2. The request can be over the phone, in person, through a recording, fax, or by writing and submitted in electronic format.
  3. The request must lay out the reason for the request, the law that is alleged to have been broken, why the request is being made, what is requested to be searched specifically (the search cannot extend beyond that), the location of the search, the name of the person(s) and/or property involved, often times the officers’ training and experience and how that plays a role in their request, and any other relevant facts.
  4. The warrant must be signed by a judge and dated

Warrant Exceptions: when a warrant cannot be obtained, there are other legal basis to search. They are below (although not exhaustive), and it is the State’s burden to prove why they exist and why the warrant wasn’t feasible given the circumstances:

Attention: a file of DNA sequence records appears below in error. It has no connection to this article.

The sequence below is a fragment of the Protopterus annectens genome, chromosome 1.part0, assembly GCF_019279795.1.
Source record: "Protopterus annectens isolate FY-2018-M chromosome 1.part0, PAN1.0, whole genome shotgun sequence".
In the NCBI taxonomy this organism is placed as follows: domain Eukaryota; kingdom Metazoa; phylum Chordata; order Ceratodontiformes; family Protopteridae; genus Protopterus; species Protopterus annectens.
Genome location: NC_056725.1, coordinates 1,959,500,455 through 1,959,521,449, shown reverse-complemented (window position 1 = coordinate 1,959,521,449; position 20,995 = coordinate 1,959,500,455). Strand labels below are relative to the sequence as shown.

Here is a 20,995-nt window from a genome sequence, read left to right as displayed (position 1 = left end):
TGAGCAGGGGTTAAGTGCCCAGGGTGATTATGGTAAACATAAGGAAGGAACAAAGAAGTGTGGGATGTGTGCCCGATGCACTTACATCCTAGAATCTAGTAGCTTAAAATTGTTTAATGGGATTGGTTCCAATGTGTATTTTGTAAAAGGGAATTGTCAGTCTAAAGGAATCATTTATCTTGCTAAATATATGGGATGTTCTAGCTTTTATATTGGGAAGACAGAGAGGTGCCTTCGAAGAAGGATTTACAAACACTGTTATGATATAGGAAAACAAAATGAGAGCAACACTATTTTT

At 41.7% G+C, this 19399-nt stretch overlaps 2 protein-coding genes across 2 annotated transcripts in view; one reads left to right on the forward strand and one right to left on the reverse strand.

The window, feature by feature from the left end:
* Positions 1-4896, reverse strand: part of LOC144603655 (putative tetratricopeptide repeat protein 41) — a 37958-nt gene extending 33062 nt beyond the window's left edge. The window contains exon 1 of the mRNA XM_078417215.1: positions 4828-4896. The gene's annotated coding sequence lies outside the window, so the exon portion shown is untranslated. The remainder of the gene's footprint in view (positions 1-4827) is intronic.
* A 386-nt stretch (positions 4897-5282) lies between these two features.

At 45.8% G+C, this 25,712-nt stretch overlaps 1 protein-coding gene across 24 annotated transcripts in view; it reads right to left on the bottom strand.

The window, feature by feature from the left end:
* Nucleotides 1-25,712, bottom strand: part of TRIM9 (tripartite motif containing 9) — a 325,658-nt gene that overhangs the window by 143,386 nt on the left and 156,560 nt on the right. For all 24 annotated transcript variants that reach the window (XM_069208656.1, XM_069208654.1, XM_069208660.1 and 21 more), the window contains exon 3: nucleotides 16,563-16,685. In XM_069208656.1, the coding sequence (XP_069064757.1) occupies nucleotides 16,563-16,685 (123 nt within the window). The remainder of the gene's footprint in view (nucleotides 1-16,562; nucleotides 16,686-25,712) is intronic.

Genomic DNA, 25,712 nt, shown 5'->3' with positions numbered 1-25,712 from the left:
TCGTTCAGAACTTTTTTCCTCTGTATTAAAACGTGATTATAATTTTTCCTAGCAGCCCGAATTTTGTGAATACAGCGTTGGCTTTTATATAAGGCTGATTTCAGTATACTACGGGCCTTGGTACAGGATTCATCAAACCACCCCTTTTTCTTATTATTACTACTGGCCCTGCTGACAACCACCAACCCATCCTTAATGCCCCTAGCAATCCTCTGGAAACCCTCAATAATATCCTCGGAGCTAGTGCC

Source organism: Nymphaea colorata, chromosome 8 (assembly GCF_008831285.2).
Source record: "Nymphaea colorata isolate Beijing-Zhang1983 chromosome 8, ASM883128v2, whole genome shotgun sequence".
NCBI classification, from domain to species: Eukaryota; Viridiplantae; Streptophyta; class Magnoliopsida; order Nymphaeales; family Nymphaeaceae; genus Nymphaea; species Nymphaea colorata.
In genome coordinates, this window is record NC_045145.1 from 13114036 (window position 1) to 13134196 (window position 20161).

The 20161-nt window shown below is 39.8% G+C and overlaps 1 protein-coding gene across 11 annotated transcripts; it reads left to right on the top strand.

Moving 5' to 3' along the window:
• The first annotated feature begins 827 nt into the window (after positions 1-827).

1. The officer must have a legal right to be where he/she is
    • Stop & Frisk (a.k.a “Terry Stop”):
      • If an officer has “reasonable belief” based on their experience and training that “criminal activity may be afoot” by the defendant
      • And that the defendant may be armed and/or potentially dangerous
      • A brief stop of the defendant (where they were found) may be authorized, allowing the officer to:
        • Ask for identification
        • Ask preliminary questions without Miranda/Pirtle (with some exceptions)
        • Frisk the defendant for weapons only (by an officer of the same sex)
        • Frisk any other person in the vehicle (by an officer of the same sex) if there is reasonable suspicion that person may be dangerous or armed
        • If a weapon is believed to be felt during the brief and limited frisk or pat down, the officer may remove the weapon.
          • Importantly, it must actually feel like a weapon. This is not carte blanche to search anything (this is the State’s burden to prove)
    • Consent to Search:
      • “Consent” is not looked at in a vacuum. Consent will be evaluated on the “totality of the circumstances”